Turning the Other Chic
Fred’s at Barneys, an American brasserie on the ninth floor of New York’s famed retailer, plans to open a Chicago version at 15 East Oak Street, inside the new Gold Coast outpost of Barneys in April. To put a local stamp on the restaurant, every employee will be from Chicago, save one: managing director Mark Strausman, the longtime chef of NYC’s Fred’s at Barneys. Strausman’s new passion is pizza and breadmaking—”I’m really into yeast right now,” he says—and for his Chicago menu he promises plenty of artisan pizzas from a deck oven. “It’s not about the oven; it’s about the dough,” he says. “The pizza has no idea what kind of oven it’s in. As long as you can get to 650 degrees, you’re OK.” The restaurant, on the sixth floor of the building, will have “obstructed views” of Lake Michigan, but Strausman vows it will be beautiful: “In Chicago, nobody would dare to build an ugly building,” he says. “In New York, nobody cares.”
“Epitaph for a dead waiter: God finally caught his eye.” –George S. Kaufman (1889-1961), American playwright
“Most Greek or Mediterranean restaurants serve what people are looking for when they go out for that kind of food,” says David Schneider, GM/partner/kitchen visionary of Taxim (1558 N. Milwaukee Ave.; 773-252-1558), Bucktown’s upcoming 85-seat Greek/Asia Minor spot. “I am going to try to introduce a new array of flavors that are somewhat unfamiliar. My own creations.” OK, we’ll bite: Like what? Like duck gyros with a pomegranate glaze, garlic mousse, and homemade pita bread. Or braised fava beans with coriander, lamb confit, and a homemade organic Greek-style yogurt. “And I’m making something called satz bread,” says Schneider, a veteran of Green Zebra. “It’s a thin flat bread from Pontus, a region in Asia Minor, made on a domed iron griddle, basically tossed in the air until it’s paper thin and you can see through it.” When the place opens—in mid- to late-February—it will be with a mezze/small plate menu, with larger dishes to follow in May.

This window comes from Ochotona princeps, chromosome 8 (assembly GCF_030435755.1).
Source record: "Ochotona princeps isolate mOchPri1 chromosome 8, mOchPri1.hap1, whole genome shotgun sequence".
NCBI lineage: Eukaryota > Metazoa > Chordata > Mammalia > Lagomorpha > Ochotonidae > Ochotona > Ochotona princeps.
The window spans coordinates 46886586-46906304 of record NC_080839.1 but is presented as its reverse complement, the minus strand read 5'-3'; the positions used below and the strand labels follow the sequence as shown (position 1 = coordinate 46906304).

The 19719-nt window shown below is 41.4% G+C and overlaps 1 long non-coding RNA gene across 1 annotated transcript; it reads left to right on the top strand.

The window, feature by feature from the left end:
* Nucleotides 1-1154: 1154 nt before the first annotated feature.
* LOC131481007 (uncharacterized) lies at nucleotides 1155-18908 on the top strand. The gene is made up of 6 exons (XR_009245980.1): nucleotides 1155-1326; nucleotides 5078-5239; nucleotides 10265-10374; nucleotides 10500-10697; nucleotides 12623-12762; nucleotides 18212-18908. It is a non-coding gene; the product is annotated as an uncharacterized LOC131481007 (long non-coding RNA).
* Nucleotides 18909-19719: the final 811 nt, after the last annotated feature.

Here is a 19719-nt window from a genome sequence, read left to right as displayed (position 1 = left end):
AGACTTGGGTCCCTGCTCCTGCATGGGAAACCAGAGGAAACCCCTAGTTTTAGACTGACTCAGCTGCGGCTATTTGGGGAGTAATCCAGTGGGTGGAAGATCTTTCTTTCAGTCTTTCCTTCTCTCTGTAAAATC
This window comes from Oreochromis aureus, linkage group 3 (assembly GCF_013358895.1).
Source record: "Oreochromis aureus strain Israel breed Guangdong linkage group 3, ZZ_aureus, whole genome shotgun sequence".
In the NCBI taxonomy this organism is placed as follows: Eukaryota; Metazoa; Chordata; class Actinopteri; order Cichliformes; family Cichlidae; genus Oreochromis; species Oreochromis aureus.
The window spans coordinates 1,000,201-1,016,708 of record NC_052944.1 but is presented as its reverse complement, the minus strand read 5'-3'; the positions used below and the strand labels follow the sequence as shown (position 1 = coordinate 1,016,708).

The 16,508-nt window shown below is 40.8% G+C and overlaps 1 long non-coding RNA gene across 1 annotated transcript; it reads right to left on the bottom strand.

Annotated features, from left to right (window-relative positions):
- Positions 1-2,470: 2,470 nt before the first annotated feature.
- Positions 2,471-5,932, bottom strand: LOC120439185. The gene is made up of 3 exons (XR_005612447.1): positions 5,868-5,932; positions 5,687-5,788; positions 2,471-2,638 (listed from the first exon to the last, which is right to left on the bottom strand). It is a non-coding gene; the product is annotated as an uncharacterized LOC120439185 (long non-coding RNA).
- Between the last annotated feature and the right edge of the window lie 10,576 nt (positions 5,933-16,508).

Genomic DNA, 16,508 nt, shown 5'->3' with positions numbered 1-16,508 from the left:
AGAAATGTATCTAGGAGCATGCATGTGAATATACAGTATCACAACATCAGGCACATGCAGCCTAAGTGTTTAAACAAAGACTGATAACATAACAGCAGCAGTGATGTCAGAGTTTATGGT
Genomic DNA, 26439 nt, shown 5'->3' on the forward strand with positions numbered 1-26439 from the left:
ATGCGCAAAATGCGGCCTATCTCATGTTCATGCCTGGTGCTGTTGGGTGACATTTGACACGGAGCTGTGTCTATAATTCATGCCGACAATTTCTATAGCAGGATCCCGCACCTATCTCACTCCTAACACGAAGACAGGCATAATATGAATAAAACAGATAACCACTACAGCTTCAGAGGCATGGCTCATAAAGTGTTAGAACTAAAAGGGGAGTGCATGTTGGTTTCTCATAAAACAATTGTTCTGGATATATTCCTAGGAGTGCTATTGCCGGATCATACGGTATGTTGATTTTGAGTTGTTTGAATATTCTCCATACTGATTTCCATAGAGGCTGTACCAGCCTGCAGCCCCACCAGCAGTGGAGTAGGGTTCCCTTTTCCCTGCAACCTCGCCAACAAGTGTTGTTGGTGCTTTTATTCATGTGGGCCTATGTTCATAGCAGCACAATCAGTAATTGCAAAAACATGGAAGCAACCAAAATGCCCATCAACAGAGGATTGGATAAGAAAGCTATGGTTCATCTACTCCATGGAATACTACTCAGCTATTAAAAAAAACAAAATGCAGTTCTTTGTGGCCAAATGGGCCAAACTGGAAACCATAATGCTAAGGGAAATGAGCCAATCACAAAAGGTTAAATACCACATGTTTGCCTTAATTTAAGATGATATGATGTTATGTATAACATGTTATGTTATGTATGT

A Conversation with Terry Gilmer
Gilmer’s contemporary American bistro, Café 36 (22 Calendar Ct., La Grange; 708-354-5722), was recently featured on Fox’s “Kitchen Nightmares,” wherein chef/host Gordon Ramsay ripped the 90-seat restaurant—excoriating its slow chef and mocking its outdated décor—to good effect.
D: How were you chosen for the show?
TG: Our sous-chef saw that they were looking for a restaurant in the Chicago area and sent in an e-mail. The producers contacted us, and we didn’t want any part of it. They kept contacting us saying that they would really like us to do the show. They had about 1,000 applications from the Chicago area.
D:Why did they want Café 36 so badly?
TG: My wife and I had put everything into the restaurant. It was a different story than they had done in the past. After three months, we decided it would be a great opportunity. Why not listen to a three-star Michelin chef?
D: Then what?
TG: They filmed for a week in February 2008. Gordon was here about four of those days. When you get past the drama for the TV, he is a very good man. We learned a great deal about how to manage the back of the house more profitably.
D: What problems were identified?
TG: Getting the food out in a timely manner. He showed us how to streamline the menu for quicker, cleaner presentations. A lot of our recipes were very time consuming. Our new chef is Jorge Flores, and we have hired almost a completely new staff. [Note: The décor got a makeover, too.]
D: Any memorable moments with Ramsay?